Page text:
Researchers advance the scalability of quantum computers

Share this on social media:

Credit: Universal Quantum

Scientists from British start-up Universal Quantum and the University of Sussex have pieced together quantum computers like a jigsaw – allowing them to further scale quantum systems, according to a paper published in Nature Communications on 8th February 2023.

Universal Quantum also won a €67m contract from the German government last month to build two computers based on its unique architecture.

System scalability is fundamental for large-scale quantum computers (QCs). For QCs based on trapped ions, architectures such as the quantum charge-coupled device (QCCD) are used to scale the number of qubits on a single device. 

However, the number of ions that can be hosted on a single quantum computing module is limited by the size of the chip being used. Therefore, a modular approach is of critical importance and requires quantum connections between individual modules. In this research paper researchers presented the demonstration of a quantum matter-link in which ion qubits are transferred between adjacent QC modules. 

The paper states: “we show that the link does not measurably impact the phase coherence of the qubit. The quantum matter-link constitutes a practical mechanism for the interconnection of QCCD devices. Our work will facilitate the implementation of modular QCs capable of fault-tolerant utility-scale quantum computation.”

Today small-scale trapped-ion QCs with up to 10s of qubits have been demonstrated. At this scale, quantum logic can be created using a single linear ion crystal as a qubit register. Multi-qubit operations are mediated by the Coulomb interaction within the crystal.

“However, as the crystal size increases, limitations on the motional mode density make scaling a single register to larger qubit numbers challenging. One architecture that allows for multiple qubit registers in its design is the quantum charge-coupled device (QCCD) which consists of an array of segmented electrodes” notes the research paper.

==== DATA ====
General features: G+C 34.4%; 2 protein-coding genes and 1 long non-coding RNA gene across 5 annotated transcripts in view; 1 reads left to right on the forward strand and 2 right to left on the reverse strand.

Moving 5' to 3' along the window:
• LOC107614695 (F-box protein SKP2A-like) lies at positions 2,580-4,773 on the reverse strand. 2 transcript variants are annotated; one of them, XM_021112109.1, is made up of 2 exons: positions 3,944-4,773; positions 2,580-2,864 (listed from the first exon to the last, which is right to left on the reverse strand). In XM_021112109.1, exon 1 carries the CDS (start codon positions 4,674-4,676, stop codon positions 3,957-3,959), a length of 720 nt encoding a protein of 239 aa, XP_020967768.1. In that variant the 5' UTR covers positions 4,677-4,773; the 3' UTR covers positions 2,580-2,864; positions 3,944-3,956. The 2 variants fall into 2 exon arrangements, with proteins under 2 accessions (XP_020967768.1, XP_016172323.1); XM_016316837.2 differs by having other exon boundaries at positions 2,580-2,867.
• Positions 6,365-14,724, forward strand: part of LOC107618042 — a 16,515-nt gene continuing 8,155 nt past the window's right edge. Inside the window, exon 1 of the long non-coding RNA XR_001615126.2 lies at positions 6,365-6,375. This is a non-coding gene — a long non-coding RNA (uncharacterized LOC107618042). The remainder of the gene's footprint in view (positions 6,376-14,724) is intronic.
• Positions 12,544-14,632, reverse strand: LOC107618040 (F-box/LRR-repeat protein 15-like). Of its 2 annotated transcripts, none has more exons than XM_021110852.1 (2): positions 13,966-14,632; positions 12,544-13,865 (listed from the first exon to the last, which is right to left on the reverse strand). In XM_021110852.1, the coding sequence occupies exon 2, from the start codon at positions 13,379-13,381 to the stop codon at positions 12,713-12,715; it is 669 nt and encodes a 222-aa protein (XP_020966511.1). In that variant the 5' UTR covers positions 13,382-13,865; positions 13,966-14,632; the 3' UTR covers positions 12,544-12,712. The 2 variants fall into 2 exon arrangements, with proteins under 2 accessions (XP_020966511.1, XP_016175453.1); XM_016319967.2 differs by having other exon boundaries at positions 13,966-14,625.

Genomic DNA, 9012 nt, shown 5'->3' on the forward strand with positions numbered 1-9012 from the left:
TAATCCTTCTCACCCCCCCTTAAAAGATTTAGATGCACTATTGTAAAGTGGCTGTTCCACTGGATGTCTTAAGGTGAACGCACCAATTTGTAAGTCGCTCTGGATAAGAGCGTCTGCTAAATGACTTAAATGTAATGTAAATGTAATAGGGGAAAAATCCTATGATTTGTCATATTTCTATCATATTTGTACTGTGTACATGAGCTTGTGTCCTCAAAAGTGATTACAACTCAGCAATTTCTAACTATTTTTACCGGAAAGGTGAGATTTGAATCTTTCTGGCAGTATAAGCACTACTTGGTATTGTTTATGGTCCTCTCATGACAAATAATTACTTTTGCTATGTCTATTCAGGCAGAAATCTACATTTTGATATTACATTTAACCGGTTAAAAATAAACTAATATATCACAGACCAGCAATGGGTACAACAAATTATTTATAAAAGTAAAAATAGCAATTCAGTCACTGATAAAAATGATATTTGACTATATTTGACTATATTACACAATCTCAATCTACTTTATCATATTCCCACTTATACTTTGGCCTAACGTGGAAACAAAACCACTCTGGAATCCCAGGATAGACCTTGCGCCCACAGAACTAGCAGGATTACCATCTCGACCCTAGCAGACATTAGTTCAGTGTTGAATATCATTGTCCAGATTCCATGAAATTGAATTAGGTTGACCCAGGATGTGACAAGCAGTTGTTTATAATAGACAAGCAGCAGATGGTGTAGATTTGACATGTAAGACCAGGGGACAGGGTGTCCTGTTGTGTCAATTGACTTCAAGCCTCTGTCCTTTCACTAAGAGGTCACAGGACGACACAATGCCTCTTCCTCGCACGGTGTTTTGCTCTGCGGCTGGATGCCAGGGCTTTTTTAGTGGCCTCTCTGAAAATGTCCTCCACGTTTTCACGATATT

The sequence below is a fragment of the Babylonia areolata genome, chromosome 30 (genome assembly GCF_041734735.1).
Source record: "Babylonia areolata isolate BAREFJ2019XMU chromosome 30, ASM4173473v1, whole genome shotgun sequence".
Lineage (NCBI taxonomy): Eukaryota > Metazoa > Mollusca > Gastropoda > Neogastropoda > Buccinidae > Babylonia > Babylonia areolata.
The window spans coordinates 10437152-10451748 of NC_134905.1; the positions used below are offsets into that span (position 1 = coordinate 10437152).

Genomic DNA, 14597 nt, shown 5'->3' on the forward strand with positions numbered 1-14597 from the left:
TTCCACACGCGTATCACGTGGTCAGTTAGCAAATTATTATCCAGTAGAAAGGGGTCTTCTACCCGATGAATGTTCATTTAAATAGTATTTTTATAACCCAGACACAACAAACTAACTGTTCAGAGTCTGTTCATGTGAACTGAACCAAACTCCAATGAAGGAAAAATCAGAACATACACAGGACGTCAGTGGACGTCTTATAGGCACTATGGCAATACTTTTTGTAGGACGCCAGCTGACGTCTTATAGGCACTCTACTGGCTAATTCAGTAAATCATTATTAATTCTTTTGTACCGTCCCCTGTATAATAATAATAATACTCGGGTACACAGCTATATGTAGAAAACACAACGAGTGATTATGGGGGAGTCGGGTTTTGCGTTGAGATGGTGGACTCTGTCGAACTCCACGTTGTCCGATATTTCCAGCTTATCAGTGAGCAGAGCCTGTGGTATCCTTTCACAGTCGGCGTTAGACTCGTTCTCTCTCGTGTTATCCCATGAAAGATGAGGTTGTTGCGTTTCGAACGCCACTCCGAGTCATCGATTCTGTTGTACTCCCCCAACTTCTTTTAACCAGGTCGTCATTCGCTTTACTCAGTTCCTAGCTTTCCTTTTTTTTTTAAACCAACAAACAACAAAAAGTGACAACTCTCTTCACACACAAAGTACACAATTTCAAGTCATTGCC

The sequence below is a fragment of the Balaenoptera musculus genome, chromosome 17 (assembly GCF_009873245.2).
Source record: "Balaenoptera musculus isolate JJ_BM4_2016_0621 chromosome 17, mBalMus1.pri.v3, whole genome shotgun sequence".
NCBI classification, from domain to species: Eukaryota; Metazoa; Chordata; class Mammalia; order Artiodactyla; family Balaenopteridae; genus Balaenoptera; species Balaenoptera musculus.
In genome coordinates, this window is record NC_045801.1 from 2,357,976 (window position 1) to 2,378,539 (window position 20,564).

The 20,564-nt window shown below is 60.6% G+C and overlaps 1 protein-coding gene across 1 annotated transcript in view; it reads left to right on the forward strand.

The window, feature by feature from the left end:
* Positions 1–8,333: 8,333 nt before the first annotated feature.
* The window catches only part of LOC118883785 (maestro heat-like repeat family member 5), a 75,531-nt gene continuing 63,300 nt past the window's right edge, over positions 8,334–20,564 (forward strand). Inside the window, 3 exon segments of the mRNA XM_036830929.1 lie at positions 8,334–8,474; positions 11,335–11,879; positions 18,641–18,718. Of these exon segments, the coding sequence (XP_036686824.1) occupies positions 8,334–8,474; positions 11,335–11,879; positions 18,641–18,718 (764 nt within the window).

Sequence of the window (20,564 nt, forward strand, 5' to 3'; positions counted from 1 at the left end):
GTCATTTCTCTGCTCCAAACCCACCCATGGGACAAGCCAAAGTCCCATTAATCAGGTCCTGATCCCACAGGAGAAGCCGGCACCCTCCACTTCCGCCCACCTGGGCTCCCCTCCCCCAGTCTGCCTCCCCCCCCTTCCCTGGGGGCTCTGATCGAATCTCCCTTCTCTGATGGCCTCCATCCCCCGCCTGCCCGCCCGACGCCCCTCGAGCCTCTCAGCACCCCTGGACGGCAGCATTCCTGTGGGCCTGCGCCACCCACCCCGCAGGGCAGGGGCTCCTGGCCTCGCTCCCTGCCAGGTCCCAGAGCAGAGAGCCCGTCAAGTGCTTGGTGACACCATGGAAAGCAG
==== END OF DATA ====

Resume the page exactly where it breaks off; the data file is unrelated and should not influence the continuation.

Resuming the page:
The resulting research project found that inter-module ion transport is a practical approach to create an interface between WC modules. “Two neighbouring surface-electrode ion-trap modules were connected using ion-transport operations, realising a fast, deterministic and high-fidelity quantum matter-link.

“This method of linking modules naturally extends the QCCD architecture from one to multiple modules. This demonstration will therefore facilitate the implementation of a scalable QCCD architecture capable of fault-tolerant utility-scale quantum computation” the paper continues. “Future work will focus on implementing and characterising transport with sub-quanta motional excitation on the two-module system. Implementing this technique then holds the potential for an additional order of magnitude increase in the inter-module shuttling rate.”

Quantum computing in Germany 

The German Aerospace Center (DLR) has commissioned Universal Quantum to build a fully scalable trapped ion quantum computer. This comes as part of the German Quantum Computing Initiative founded by the German Ministry of Economy, a wider quantum initiative by the German federal government.

This result demonstrates a realistic path to build quantum computers that can solve disruptive industry problems – and this German contract is another validation of UQ’s technology. 

With an investment of €67 million in total, the DLR is bringing two world-first innovations to Hamburg: The first one will be a single-chip quantum computer with a sophisticated electronic quantum computer chip. The second one will be a multi-chip quantum computer that will initially consist of up to 100 qubits.

Professor Winfried Hensinger, chief Scientist, Co-Founder and Chairman of Universal Quantum stated: "Our team has worked intensively on the development of our technology. With the DLR contract, we have reached an important milestone and received further recognition of the quality of our technology. Key to our technical concept is the inherent scalability of the quantum computers we are building. Our mission is to solve many fundamental problems of our time - this is the next step along the way."